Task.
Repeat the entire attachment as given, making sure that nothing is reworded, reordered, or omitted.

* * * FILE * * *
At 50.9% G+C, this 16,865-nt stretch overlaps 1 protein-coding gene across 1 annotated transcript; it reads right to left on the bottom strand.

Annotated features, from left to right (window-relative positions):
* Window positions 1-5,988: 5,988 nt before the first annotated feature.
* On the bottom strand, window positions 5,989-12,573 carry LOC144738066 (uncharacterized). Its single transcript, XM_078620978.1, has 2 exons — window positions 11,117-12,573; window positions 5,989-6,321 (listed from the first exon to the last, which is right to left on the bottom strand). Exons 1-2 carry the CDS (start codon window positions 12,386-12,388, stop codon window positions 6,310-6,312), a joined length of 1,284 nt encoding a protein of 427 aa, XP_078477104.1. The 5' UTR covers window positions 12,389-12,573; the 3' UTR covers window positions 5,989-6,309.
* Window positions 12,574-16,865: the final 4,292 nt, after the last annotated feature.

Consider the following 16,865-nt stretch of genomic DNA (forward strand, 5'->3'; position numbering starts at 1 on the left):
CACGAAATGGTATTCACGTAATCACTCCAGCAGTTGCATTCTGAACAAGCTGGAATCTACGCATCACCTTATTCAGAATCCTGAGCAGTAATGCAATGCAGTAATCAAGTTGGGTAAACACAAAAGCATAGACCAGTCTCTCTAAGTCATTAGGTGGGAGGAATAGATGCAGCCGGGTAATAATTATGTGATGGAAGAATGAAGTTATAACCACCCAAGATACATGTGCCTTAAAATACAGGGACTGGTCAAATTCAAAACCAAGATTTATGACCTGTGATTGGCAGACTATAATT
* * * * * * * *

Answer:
At 50.9% G+C, this 16,865-nt stretch overlaps 1 protein-coding gene across 1 annotated transcript; it reads right to left on the bottom strand.

Annotated features, from left to right (window-relative positions):
* Window positions 1-5,988: 5,988 nt before the first annotated feature.
* On the bottom strand, window positions 5,989-12,573 carry LOC144738066 (uncharacterized). Its single transcript, XM_078620978.1, has 2 exons — window positions 11,117-12,573; window positions 5,989-6,321 (listed from the first exon to the last, which is right to left on the bottom strand). Exons 1-2 carry the CDS (start codon window positions 12,386-12,388, stop codon window positions 6,310-6,312), a joined length of 1,284 nt encoding a protein of 427 aa, XP_078477104.1. The 5' UTR covers window positions 12,389-12,573; the 3' UTR covers window positions 5,989-6,309.
* Window positions 12,574-16,865: the final 4,292 nt, after the last annotated feature.

Consider the following 16,865-nt stretch of genomic DNA (forward strand, 5'->3'; position numbering starts at 1 on the left):
CACGAAATGGTATTCACGTAATCACTCCAGCAGTTGCATTCTGAACAAGCTGGAATCTACGCATCACCTTATTCAGAATCCTGAGCAGTAATGCAATGCAGTAATCAAGTTGGGTAAACACAAAAGCATAGACCAGTCTCTCTAAGTCATTAGGTGGGAGGAATAGATGCAGCCGGGTAATAATTATGTGATGGAAGAATGAAGTTATAACCACCCAAGATACATGTGCCTTAAAATACAGGGACTGGTCAAATTCAAAACCAAGATTTATGACCTGTGATTGGCAGACTATAATT